Regional Sustainability ›› 2023, Vol. 4 ›› Issue (2): 185-193.doi: 10.1016/j.regsus.2023.05.004

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Climate change risk, resilience, and adaptation among rural farmers in East Africa: A literature review

Tobias ACKERLa,*(), Lemlem Fitwi WELDEMARIAMa,b, Mary NYASIMIc, Ayansina AYANLADEa,d   

  1. aDepartment of Geography and Regional Research, University of Vienna, Vienna, 1010, Austria
    bHaramaya University, Dire Dawa, P.O.Box 103, Ethiopia
    cUnited Nations Educational, Scientific, and Cultural Organization (UNESCO) Regional Office in Eastern Africa, United Nations Ave, Nairobi, Kenya
    dDepartment of Geography, Obafemi Awolowo University, Ile-Ife, 220101, Nigeria
  • Received:2022-10-24 Revised:2023-03-22 Accepted:2023-05-20 Online:2023-06-30 Published:2023-06-16
  • Contact: *E-mail address: (T. ACKERL).


This study assesses the literature evidence on climate change risk, resilience, and adaptation measures used among rural farmers in East Africa. A systematic literature review was conducted comprising 30 papers from the Web of Science database published during 2000-2022. The results of the literature review showed that climate change risks have direct impacts on agricultural practices, limit rural farmers’ resilience, and exacerbate their food insecurity. The most prominent risks are increasingly shorter wet seasons and heat stress, which lead to droughts and food production losses. Responding to climate risks, farmers in East Africa adopt various adaptation strategies such as mixed- and inter-cropping, conservation tillage, early planting, crop diversification, etc. Also, this review summarizes the determinants of climate change adaptation strategy selection by farmers in East Africa, including age, gender, household size, economic status and household assets, landownership and livestock, education and training, etc. Overall, the choice of adaptation strategies to climate change is strongly determined by the gender of household heads, the results of gender as a determinant of adaptation differ greatly between different case studies. Although female-headed households (FHHs) tend to perceive changes in temperature more readily than male-headed households (MHHs), the latter are generally more likely to adopt different adaptation strategies. Despite the resilience and adaptation measures used by rural farmers in East Africa now, improved weather forecasting and early warning systems are needed as a better direction towards the future.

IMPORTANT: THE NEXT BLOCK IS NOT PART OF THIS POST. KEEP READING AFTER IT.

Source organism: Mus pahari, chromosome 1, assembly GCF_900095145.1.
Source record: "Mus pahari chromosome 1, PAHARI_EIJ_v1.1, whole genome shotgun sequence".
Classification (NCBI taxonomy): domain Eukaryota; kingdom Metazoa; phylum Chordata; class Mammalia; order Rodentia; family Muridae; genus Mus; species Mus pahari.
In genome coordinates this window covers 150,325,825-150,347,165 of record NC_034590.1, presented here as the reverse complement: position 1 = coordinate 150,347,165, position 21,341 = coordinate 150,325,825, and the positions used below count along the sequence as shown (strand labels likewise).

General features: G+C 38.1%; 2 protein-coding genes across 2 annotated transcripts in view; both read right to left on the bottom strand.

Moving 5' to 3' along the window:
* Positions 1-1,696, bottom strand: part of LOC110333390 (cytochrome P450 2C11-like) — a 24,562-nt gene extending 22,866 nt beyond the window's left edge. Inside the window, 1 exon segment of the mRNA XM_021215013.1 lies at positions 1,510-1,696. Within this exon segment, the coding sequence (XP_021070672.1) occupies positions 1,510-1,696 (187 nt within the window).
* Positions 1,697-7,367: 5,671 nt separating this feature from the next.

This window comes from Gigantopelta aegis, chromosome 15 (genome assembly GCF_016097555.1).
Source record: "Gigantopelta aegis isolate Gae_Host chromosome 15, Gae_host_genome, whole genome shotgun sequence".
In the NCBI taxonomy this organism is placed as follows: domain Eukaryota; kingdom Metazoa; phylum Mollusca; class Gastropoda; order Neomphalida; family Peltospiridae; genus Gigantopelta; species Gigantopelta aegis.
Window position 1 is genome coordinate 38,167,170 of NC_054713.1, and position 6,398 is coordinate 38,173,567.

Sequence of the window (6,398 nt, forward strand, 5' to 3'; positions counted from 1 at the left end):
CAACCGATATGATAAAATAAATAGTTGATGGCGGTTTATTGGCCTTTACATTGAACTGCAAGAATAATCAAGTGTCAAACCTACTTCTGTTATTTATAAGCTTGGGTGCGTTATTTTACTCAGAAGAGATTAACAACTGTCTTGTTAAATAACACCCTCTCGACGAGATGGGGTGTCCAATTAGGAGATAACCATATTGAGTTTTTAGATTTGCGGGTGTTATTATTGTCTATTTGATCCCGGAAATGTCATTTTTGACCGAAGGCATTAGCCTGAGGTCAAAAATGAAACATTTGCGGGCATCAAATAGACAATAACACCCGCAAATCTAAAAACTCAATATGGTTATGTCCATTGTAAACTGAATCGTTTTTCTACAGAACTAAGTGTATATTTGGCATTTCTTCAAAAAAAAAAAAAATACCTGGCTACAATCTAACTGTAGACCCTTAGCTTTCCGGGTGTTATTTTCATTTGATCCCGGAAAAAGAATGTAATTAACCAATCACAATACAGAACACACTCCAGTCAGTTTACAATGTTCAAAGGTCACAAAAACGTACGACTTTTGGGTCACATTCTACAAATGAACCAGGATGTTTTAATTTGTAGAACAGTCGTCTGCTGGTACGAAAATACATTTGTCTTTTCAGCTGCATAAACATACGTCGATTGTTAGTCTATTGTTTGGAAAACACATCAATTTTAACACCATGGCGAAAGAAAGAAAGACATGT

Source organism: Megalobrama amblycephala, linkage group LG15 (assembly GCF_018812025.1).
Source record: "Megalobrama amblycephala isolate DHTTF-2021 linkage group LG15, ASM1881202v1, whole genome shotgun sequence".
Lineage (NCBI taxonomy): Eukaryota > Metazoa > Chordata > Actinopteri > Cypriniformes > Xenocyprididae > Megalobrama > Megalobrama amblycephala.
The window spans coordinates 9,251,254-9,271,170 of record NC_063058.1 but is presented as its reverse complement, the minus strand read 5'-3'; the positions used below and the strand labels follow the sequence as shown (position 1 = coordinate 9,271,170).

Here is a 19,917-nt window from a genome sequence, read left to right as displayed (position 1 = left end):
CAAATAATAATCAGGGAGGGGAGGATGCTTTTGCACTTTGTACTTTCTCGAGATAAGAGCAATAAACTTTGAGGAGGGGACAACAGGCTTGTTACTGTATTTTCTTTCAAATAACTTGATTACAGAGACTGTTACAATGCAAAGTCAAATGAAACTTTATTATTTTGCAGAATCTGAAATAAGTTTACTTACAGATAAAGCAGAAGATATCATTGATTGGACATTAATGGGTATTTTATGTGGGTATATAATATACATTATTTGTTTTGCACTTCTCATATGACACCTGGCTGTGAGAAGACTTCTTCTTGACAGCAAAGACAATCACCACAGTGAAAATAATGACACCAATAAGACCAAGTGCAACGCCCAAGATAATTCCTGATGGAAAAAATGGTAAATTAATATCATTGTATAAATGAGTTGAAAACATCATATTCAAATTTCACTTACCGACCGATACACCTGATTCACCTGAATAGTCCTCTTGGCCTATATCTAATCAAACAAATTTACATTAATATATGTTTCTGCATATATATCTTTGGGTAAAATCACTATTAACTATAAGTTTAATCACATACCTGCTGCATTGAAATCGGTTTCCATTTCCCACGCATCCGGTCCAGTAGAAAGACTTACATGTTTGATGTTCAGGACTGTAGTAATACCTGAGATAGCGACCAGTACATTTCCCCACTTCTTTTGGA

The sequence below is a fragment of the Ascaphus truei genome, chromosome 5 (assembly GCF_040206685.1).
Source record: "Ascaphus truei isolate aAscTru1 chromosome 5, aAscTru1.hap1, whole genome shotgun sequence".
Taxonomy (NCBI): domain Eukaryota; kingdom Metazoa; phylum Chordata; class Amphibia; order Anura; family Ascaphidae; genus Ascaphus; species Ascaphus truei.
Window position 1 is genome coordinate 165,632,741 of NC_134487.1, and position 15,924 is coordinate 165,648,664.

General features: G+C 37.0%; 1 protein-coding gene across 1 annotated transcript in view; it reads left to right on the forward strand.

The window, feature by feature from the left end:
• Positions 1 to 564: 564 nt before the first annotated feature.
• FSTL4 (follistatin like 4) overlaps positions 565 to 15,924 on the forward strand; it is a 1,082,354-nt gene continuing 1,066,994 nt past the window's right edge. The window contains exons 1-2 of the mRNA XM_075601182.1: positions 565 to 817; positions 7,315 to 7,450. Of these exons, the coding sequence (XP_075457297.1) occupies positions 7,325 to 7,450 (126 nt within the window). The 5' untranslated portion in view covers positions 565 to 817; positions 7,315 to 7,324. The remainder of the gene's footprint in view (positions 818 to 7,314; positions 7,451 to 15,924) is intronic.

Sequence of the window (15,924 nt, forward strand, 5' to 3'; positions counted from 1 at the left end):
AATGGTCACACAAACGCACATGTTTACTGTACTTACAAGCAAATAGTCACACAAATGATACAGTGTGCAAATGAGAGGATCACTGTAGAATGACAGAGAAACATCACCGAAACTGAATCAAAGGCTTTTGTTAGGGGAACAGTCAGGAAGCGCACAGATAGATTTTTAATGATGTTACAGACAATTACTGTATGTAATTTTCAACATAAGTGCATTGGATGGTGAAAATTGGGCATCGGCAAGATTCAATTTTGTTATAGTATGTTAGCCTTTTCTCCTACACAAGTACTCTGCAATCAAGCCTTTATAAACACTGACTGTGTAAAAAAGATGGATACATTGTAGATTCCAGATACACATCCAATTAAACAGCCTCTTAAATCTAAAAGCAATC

Key words: Climate change, Cliamte risk, Adaptation, Agriculture, Resilience, Farmer, East Africa